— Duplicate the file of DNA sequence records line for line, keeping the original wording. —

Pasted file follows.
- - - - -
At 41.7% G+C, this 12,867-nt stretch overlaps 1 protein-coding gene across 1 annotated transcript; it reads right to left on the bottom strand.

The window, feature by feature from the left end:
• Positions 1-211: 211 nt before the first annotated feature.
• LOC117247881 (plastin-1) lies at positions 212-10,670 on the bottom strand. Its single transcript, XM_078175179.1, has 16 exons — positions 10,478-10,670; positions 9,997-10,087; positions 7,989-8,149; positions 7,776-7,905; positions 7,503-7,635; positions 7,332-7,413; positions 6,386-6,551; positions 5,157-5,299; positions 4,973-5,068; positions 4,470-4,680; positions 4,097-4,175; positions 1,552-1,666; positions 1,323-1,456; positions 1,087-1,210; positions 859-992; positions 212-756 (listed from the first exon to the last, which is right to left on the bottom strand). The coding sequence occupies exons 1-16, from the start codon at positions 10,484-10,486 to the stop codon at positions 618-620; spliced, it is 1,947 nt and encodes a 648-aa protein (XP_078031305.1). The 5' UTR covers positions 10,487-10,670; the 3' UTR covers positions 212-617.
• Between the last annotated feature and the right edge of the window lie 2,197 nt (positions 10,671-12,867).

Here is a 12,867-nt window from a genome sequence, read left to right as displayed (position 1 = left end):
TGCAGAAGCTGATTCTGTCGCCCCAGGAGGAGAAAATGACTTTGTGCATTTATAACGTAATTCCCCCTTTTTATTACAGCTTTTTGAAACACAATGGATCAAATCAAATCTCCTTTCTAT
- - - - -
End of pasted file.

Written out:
At 41.7% G+C, this 12,867-nt stretch overlaps 1 protein-coding gene across 1 annotated transcript; it reads right to left on the bottom strand.

The window, feature by feature from the left end:
• Positions 1-211: 211 nt before the first annotated feature.
• LOC117247881 (plastin-1) lies at positions 212-10,670 on the bottom strand. Its single transcript, XM_078175179.1, has 16 exons — positions 10,478-10,670; positions 9,997-10,087; positions 7,989-8,149; positions 7,776-7,905; positions 7,503-7,635; positions 7,332-7,413; positions 6,386-6,551; positions 5,157-5,299; positions 4,973-5,068; positions 4,470-4,680; positions 4,097-4,175; positions 1,552-1,666; positions 1,323-1,456; positions 1,087-1,210; positions 859-992; positions 212-756 (listed from the first exon to the last, which is right to left on the bottom strand). The coding sequence occupies exons 1-16, from the start codon at positions 10,484-10,486 to the stop codon at positions 618-620; spliced, it is 1,947 nt and encodes a 648-aa protein (XP_078031305.1). The 5' UTR covers positions 10,487-10,670; the 3' UTR covers positions 212-617.
• Between the last annotated feature and the right edge of the window lie 2,197 nt (positions 10,671-12,867).

Here is a 12,867-nt window from a genome sequence, read left to right as displayed (position 1 = left end):
TGCAGAAGCTGATTCTGTCGCCCCAGGAGGAGAAAATGACTTTGTGCATTTATAACGTAATTCCCCCTTTTTATTACAGCTTTTTGAAACACAATGGATCAAATCAAATCTCCTTTCTAT